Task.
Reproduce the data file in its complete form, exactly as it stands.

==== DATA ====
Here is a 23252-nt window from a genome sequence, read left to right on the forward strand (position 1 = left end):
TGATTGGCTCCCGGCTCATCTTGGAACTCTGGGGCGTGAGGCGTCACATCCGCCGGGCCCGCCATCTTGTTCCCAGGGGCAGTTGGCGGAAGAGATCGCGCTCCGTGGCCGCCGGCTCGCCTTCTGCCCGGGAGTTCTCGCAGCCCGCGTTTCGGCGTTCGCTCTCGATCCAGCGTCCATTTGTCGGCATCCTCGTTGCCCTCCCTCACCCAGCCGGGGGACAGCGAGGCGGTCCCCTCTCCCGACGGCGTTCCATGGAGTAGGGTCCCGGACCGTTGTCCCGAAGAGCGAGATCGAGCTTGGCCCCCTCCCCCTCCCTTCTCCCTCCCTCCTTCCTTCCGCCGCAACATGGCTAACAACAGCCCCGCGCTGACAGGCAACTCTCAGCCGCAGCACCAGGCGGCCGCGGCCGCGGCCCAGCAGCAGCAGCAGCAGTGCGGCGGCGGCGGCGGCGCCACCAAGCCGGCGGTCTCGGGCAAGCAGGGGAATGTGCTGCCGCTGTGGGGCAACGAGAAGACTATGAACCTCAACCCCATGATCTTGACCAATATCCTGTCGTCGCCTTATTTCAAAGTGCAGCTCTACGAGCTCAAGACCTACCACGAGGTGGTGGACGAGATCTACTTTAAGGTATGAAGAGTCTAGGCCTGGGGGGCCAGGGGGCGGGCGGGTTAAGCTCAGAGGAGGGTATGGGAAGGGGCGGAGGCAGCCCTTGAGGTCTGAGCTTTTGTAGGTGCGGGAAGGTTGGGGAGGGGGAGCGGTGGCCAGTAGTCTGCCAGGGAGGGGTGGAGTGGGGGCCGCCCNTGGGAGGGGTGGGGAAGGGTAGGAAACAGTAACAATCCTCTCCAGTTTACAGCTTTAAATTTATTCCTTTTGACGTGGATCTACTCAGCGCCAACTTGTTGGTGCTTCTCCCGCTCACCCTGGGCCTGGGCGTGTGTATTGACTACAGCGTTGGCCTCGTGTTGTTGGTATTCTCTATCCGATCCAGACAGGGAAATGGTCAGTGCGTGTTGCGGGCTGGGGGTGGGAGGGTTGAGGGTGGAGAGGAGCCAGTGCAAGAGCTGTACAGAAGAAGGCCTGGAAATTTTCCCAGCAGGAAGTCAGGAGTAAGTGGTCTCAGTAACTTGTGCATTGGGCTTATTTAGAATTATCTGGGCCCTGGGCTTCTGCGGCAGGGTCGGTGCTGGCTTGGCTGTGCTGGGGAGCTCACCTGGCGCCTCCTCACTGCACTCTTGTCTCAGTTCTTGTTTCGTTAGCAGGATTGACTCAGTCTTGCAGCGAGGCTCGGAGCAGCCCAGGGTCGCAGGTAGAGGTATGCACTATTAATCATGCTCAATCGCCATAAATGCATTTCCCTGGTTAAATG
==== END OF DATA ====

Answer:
Here is a 23252-nt window from a genome sequence, read left to right on the forward strand (position 1 = left end):
TGATTGGCTCCCGGCTCATCTTGGAACTCTGGGGCGTGAGGCGTCACATCCGCCGGGCCCGCCATCTTGTTCCCAGGGGCAGTTGGCGGAAGAGATCGCGCTCCGTGGCCGCCGGCTCGCCTTCTGCCCGGGAGTTCTCGCAGCCCGCGTTTCGGCGTTCGCTCTCGATCCAGCGTCCATTTGTCGGCATCCTCGTTGCCCTCCCTCACCCAGCCGGGGGACAGCGAGGCGGTCCCCTCTCCCGACGGCGTTCCATGGAGTAGGGTCCCGGACCGTTGTCCCGAAGAGCGAGATCGAGCTTGGCCCCCTCCCCCTCCCTTCTCCCTCCCTCCTTCCTTCCGCCGCAACATGGCTAACAACAGCCCCGCGCTGACAGGCAACTCTCAGCCGCAGCACCAGGCGGCCGCGGCCGCGGCCCAGCAGCAGCAGCAGCAGTGCGGCGGCGGCGGCGGCGCCACCAAGCCGGCGGTCTCGGGCAAGCAGGGGAATGTGCTGCCGCTGTGGGGCAACGAGAAGACTATGAACCTCAACCCCATGATCTTGACCAATATCCTGTCGTCGCCTTATTTCAAAGTGCAGCTCTACGAGCTCAAGACCTACCACGAGGTGGTGGACGAGATCTACTTTAAGGTATGAAGAGTCTAGGCCTGGGGGGCCAGGGGGCGGGCGGGTTAAGCTCAGAGGAGGGTATGGGAAGGGGCGGAGGCAGCCCTTGAGGTCTGAGCTTTTGTAGGTGCGGGAAGGTTGGGGAGGGGGAGCGGTGGCCAGTAGTCTGCCAGGGAGGGGTGGAGTGGGGGCCGCCCNTGGGAGGGGTGGGGAAGGGTAGGAAACAGTAACAATCCTCTCCAGTTTACAGCTTTAAATTTATTCCTTTTGACGTGGATCTACTCAGCGCCAACTTGTTGGTGCTTCTCCCGCTCACCCTGGGCCTGGGCGTGTGTATTGACTACAGCGTTGGCCTCGTGTTGTTGGTATTCTCTATCCGATCCAGACAGGGAAATGGTCAGTGCGTGTTGCGGGCTGGGGGTGGGAGGGTTGAGGGTGGAGAGGAGCCAGTGCAAGAGCTGTACAGAAGAAGGCCTGGAAATTTTCCCAGCAGGAAGTCAGGAGTAAGTGGTCTCAGTAACTTGTGCATTGGGCTTATTTAGAATTATCTGGGCCCTGGGCTTCTGCGGCAGGGTCGGTGCTGGCTTGGCTGTGCTGGGGAGCTCACCTGGCGCCTCCTCACTGCACTCTTGTCTCAGTTCTTGTTTCGTTAGCAGGATTGACTCAGTCTTGCAGCGAGGCTCGGAGCAGCCCAGGGTCGCAGGTAGAGGTATGCACTATTAATCATGCTCAATCGCCATAAATGCATTTCCCTGGTTAAATG